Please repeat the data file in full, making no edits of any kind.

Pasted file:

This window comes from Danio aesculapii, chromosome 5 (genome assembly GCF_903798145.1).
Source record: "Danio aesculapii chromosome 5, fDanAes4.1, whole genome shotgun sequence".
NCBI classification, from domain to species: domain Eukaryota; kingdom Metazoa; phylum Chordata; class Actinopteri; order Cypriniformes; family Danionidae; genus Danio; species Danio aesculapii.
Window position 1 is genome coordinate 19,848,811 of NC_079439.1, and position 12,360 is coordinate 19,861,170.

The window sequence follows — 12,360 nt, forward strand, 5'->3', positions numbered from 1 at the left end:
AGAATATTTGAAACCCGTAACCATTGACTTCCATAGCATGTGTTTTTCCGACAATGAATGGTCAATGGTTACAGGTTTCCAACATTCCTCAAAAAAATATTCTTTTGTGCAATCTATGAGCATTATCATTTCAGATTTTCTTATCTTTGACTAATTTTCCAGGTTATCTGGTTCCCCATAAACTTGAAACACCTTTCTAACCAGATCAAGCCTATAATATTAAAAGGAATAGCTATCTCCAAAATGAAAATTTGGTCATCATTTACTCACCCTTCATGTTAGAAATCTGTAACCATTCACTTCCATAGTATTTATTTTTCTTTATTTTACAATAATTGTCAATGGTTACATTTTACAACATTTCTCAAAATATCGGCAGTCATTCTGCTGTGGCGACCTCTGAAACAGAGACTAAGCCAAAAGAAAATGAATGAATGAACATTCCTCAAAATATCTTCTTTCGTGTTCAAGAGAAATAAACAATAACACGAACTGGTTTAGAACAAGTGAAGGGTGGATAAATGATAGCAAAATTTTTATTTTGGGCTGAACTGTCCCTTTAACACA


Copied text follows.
This window comes from Danio aesculapii, chromosome 5 (genome assembly GCF_903798145.1).
Source record: "Danio aesculapii chromosome 5, fDanAes4.1, whole genome shotgun sequence".
NCBI classification, from domain to species: domain Eukaryota; kingdom Metazoa; phylum Chordata; class Actinopteri; order Cypriniformes; family Danionidae; genus Danio; species Danio aesculapii.
Window position 1 is genome coordinate 19,848,811 of NC_079439.1, and position 12,360 is coordinate 19,861,170.

The window sequence follows — 12,360 nt, forward strand, 5'->3', positions numbered from 1 at the left end:
AGAATATTTGAAACCCGTAACCATTGACTTCCATAGCATGTGTTTTTCCGACAATGAATGGTCAATGGTTACAGGTTTCCAACATTCCTCAAAAAAATATTCTTTTGTGCAATCTATGAGCATTATCATTTCAGATTTTCTTATCTTTGACTAATTTTCCAGGTTATCTGGTTCCCCATAAACTTGAAACACCTTTCTAACCAGATCAAGCCTATAATATTAAAAGGAATAGCTATCTCCAAAATGAAAATTTGGTCATCATTTACTCACCCTTCATGTTAGAAATCTGTAACCATTCACTTCCATAGTATTTATTTTTCTTTATTTTACAATAATTGTCAATGGTTACATTTTACAACATTTCTCAAAATATCGGCAGTCATTCTGCTGTGGCGACCTCTGAAACAGAGACTAAGCCAAAAGAAAATGAATGAATGAACATTCCTCAAAATATCTTCTTTCGTGTTCAAGAGAAATAAACAATAACACGAACTGGTTTAGAACAAGTGAAGGGTGGATAAATGATAGCAAAATTTTTATTTTGGGCTGAACTGTCCCTTTAACACA